Notes to Principle of Sufficient Reason
1. The common formulation of the Identity of Indiscernibles—\(\forall F(Fx \leftrightarrow Fy) \rightarrow x=y\)—seems to assume identity as such a default position. Thus, if both \(x\) and \(y\) were to have no properties at all, the above formulation of the Identity of Indiscernibles would deem them identical.
2. Yet, see Garber 2015 for a critique of the ascription of the Principle to Spinoza, and Della Rocca 2015 for a defense of such ascription.
3. Notice that in this text, non-existence does not require a reason. Unless otherwise marked, all quotes from Spinoza’s works and letters rely on Curley’s translation. We have relied on Gebhardt’s critical edition for the Latin text of Spinoza. We use the following standard abbreviations for Spinoza’s works: TIE—Treatise on the Emendation of the Intellect [Tractatus de Intellectus Emendatione], TTP—Theological-Political Treatise [Tractatus Theologico-Politicus], Ep.—Letters. Passages in the Ethics will be referred to by means of the following abbreviations: a(-xiom), c(-orollary), p(-roposition), s(-cholium) and app(-endix); ‘d’ stands for either ‘definition’ (when it appears immediately to the right of the part of the book), or ‘demonstration’ (in all other cases). Hence, E1d3 is the third definition of part 1 and E1p16d is the demonstration of proposition 16 of part 1.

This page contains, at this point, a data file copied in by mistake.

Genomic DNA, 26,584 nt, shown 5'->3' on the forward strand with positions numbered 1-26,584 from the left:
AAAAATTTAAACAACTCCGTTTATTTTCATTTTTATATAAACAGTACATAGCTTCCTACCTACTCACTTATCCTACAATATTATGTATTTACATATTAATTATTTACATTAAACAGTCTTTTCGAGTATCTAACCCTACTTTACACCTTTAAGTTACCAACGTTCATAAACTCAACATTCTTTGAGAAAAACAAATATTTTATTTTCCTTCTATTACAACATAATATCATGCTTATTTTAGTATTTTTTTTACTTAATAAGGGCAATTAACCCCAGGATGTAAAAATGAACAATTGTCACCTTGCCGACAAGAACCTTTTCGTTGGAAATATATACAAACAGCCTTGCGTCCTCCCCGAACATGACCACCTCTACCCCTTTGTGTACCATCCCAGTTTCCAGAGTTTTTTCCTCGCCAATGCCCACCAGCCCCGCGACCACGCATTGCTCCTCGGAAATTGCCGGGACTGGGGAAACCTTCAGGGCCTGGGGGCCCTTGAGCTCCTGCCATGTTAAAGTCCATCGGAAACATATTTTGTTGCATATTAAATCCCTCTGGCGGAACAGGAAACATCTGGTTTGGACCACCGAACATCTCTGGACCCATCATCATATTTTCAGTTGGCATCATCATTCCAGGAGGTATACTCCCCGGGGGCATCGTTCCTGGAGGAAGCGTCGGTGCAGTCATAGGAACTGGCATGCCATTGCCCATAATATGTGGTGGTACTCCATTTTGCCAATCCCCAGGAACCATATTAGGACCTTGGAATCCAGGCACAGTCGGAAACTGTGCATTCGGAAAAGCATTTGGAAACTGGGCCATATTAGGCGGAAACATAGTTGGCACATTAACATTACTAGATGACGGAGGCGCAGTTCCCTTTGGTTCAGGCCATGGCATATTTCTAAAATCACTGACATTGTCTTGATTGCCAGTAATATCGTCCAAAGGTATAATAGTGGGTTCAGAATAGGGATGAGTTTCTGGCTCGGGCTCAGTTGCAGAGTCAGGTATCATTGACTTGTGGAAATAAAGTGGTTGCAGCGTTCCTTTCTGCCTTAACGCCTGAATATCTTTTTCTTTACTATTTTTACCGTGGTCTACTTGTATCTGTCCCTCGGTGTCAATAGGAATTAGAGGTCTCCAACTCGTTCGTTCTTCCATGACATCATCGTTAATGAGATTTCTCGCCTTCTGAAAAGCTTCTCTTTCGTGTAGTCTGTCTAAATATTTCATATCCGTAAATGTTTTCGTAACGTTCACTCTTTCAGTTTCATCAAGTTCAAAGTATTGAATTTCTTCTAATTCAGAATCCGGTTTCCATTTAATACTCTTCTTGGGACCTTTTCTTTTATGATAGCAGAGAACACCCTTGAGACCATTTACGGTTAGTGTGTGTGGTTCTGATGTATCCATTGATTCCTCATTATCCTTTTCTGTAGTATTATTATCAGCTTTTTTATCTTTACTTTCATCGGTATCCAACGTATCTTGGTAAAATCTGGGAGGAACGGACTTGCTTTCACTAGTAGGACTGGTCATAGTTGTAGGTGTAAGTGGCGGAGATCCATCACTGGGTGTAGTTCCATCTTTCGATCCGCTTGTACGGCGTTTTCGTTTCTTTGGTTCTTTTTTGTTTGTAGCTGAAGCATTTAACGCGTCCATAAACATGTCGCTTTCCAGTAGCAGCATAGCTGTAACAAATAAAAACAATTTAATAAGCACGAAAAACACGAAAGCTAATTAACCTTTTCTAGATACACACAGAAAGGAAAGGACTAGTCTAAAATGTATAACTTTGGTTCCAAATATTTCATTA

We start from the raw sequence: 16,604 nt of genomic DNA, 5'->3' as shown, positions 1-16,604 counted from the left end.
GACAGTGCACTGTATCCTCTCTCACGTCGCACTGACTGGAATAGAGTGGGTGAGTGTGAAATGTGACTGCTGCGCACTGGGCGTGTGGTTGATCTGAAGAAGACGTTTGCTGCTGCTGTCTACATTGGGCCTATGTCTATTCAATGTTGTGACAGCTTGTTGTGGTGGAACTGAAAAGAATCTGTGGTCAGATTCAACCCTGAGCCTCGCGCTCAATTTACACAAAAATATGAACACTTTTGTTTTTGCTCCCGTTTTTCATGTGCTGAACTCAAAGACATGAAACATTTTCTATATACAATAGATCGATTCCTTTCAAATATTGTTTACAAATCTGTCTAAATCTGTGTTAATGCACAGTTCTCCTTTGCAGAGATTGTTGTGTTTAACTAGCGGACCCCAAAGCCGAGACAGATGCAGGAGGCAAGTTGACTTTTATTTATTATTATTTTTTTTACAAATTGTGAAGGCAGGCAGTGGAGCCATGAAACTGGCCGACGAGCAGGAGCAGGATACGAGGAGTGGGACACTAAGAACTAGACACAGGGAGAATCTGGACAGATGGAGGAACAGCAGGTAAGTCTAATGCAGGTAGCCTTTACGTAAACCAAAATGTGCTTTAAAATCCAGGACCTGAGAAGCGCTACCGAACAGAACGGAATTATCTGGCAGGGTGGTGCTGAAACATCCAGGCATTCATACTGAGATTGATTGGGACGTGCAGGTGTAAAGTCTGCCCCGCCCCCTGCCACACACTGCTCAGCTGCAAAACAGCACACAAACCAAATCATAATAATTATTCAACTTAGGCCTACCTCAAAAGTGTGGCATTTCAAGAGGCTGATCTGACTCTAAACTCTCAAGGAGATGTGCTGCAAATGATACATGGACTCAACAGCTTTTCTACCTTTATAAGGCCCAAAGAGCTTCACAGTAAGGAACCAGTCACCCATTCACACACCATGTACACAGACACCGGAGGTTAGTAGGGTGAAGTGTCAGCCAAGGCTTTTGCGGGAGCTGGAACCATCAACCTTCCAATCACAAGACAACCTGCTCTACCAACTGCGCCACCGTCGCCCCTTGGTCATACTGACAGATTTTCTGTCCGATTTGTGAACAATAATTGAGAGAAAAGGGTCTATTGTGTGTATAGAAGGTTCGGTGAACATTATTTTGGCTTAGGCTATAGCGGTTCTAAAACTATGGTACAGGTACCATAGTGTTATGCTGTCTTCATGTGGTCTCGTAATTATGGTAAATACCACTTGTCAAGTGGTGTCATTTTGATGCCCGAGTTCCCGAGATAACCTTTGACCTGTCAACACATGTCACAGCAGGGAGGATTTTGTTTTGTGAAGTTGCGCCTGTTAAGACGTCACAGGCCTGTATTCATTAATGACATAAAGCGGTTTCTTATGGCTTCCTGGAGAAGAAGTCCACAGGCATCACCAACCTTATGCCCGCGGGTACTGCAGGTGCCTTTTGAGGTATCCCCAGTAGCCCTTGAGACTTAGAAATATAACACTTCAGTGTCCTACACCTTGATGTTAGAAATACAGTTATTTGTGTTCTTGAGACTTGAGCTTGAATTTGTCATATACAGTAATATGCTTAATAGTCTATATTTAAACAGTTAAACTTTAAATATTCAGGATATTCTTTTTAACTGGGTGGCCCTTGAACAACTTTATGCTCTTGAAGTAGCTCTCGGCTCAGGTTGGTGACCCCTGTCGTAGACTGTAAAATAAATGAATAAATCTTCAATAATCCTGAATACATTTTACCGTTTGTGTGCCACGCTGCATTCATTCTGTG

4. In §97 of the TIE, Spinoza discusses the requirements for a proper definition of an “uncreated thing [res increata]”. The first requirement states that the definition “should exclude every cause, i.e., that the object should require nothing except its own being [esse] for its explanation”. Thus, it seems that in this early period Spinoza allowed for an uncaused being, though not for one that is unexplained.
5. Along the same lines, E1a3 can be read as stating that everything must have a sufficient cause (see Lin 2011).
6. See, however, Newlands (2010) for an intriguing attempt to explain conceivability and intelligibility in Spinoza as not bound to the attribute of thought. While this is an original and enticing reading, it is not well supported by Spinoza’s text.
7. Notice that on Spinoza’s view, things that are not necessitated by their nature, are still necessitated by their cause.
8. This is not Leibniz’s only account of contingency but the one that is most suited for dealing with the challenge that his containment theory of truth leads to necessitarianism.